A Regional Operating Headquarters (ROH) is a new concept in the Philippines. Like in the case of an RH, the applicant must also be engaged in international trade with through its affiliates, subsidiaries or branches in the Asia-Pacific region and other foreign markets. However, unlike an RH, an ROH may engage in a number of business activities in the Philippines and more importantly, derive income therefrom. Article 59(b)(1) of the Omnibus Investment Code, as amended by R.A. 8756, provides that an ROH may engage in any of the following services: "general administration and planning; business planning and coordination; sourcing/procurement of raw materials and components; corporate finance advisory services; marketing control and sales promotion; training and personnel management; logistic services; research and development services and product development; technical support and maintenance; data processing and communication; and business development." However, an ROH is prohibited from rendering these services other than to its own affiliates, branches or subsidiaries, as declared in their SEC registration. It is likewise prohibited from directly or indirectly soliciting or marketing goods and services whether on behalf of their parent company, branches, affiliates, subsidiaries or any other company.

The application to register as an ROH is also filed with the SEC, which will however not act on it unless favorably endorsed by the DTI-BOI. Among the supporting documents that must also be filed are: (1) a certification from the Philippine Embassy or Philippine Foreign Trade Senior Officer in the foreign firm's country that said foreign firm is an entity engaged in international trade through its affiliates, subsidiaries or branch offices in the Asia-Pacific Region and other foreign markets; and (2) certification from the foreign company that the said foreign entity has been authorized by its board of directors to establish its regional operating headquarters in the Philippines. The required inward remittance is at least US$200,000 or its equivalent, which must be converted into Philippine currency.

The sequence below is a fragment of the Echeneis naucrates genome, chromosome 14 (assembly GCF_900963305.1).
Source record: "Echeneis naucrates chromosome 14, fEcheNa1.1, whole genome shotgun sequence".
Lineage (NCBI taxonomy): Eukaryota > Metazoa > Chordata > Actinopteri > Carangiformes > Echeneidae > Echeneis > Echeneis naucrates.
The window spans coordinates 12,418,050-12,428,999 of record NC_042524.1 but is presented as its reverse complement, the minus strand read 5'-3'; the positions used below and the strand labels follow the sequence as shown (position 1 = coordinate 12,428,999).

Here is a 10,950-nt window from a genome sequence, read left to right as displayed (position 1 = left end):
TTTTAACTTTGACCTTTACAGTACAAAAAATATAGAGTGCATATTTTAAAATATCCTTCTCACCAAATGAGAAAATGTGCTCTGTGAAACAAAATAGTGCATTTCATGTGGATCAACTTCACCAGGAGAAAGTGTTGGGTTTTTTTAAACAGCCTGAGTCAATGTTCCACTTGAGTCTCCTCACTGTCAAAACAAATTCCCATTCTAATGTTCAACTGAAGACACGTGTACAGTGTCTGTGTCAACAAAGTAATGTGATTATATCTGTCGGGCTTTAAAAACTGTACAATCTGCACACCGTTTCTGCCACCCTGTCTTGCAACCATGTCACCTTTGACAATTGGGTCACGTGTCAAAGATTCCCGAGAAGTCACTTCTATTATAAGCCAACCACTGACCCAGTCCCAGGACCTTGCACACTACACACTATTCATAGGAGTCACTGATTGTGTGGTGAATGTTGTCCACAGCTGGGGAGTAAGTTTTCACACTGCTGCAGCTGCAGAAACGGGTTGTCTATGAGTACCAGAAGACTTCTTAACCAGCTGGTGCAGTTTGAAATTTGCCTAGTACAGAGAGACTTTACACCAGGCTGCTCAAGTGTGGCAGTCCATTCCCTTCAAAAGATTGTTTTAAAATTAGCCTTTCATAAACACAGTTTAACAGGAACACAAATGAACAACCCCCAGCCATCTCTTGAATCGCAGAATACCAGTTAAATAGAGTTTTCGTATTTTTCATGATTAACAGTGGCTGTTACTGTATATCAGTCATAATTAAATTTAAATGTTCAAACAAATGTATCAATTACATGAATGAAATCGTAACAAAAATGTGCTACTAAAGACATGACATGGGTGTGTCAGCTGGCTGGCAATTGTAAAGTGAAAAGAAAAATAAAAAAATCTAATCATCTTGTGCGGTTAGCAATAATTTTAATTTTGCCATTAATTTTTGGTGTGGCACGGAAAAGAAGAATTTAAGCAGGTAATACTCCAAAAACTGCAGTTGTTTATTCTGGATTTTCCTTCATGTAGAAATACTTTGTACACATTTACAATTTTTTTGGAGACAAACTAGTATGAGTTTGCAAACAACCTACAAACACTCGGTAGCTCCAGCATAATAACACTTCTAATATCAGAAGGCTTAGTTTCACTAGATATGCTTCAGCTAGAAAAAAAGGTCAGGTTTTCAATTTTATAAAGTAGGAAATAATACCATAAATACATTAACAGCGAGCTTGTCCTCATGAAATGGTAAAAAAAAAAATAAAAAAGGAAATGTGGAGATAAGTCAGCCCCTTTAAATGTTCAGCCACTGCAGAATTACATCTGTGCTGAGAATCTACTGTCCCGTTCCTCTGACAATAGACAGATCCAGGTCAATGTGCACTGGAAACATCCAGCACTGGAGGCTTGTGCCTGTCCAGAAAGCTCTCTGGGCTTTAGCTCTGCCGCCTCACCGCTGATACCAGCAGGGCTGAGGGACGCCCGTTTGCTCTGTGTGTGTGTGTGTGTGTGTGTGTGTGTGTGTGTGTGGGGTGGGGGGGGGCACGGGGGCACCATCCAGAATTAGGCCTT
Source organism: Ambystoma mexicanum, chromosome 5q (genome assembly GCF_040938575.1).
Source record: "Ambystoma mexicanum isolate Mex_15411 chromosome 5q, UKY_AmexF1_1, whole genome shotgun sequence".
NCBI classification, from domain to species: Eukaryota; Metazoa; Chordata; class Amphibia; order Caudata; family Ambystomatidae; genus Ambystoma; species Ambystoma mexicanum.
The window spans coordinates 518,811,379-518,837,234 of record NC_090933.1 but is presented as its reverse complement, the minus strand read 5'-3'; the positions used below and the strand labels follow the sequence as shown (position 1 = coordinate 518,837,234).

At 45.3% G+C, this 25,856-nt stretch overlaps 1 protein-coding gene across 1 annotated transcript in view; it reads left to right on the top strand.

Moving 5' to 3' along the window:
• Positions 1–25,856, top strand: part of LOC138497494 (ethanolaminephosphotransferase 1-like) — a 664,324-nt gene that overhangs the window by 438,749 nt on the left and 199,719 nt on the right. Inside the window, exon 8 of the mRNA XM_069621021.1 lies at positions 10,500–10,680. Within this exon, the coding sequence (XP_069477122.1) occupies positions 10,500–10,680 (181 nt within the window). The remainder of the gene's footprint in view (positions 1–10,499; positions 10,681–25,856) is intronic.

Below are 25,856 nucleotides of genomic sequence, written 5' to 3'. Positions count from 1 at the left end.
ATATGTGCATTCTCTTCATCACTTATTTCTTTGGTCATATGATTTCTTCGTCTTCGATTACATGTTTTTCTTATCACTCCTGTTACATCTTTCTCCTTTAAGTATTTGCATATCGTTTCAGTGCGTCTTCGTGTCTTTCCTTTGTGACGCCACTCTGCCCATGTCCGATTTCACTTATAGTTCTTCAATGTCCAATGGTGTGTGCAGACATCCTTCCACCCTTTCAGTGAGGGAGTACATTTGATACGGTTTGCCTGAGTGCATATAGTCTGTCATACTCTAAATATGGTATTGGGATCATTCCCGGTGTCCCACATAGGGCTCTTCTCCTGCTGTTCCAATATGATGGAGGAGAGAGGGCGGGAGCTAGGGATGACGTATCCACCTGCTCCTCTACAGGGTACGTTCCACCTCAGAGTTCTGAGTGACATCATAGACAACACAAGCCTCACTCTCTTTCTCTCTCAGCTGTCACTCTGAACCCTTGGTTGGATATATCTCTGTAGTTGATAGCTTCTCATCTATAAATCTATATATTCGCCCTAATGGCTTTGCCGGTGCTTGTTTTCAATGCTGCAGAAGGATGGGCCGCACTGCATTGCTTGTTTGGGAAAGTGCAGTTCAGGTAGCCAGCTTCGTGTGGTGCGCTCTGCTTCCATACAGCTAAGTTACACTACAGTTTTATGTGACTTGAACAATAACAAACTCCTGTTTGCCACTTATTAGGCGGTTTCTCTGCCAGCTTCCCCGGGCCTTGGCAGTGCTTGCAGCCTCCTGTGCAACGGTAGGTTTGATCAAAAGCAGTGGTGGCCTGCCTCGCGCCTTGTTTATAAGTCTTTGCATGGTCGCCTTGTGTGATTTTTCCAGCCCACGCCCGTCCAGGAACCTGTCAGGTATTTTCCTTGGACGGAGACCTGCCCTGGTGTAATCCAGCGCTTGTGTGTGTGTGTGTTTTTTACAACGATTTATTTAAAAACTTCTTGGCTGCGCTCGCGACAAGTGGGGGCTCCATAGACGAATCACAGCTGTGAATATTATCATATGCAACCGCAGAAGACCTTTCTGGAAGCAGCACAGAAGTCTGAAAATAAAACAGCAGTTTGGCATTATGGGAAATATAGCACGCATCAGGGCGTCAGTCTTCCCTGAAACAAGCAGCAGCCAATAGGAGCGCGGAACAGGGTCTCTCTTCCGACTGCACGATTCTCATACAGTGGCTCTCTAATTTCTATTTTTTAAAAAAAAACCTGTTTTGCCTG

Considering that an ROH generates income from its business activities in the Philippines, it is subject to income tax but only at a preferential rate of 10% of its taxable income ((Sec. 28A(6)(b), Tax Reform Act of 1997 and Art. 64 of the amended Omnibus Investment Code).

Other incentives granted to an ROH include: exemption from all kinds of local taxes, fees or charges (Art. 66, Omnibus Investment Code); tax and duty free importation of training materials and equipment (Art. 67, Id.); and preferential tax rate on the salary of the personnel employed by a RH (Art. 61, Id.).

6. Joint Ventures:

A joint venture is another business organization that may be used by a foreign investor for its business activities in the Philippines. The FIA Rules provides that a joint venture shall mean two or more entities, whether natural or juridical, one of which must be a Philippine national, combining their property, money, efforts, skills or knowledge to carry out a single business enterprise for profit. Generally, a joint venture has the following important elements: community of interest in the business, sharing of profits and losses, and a mutual right of control.1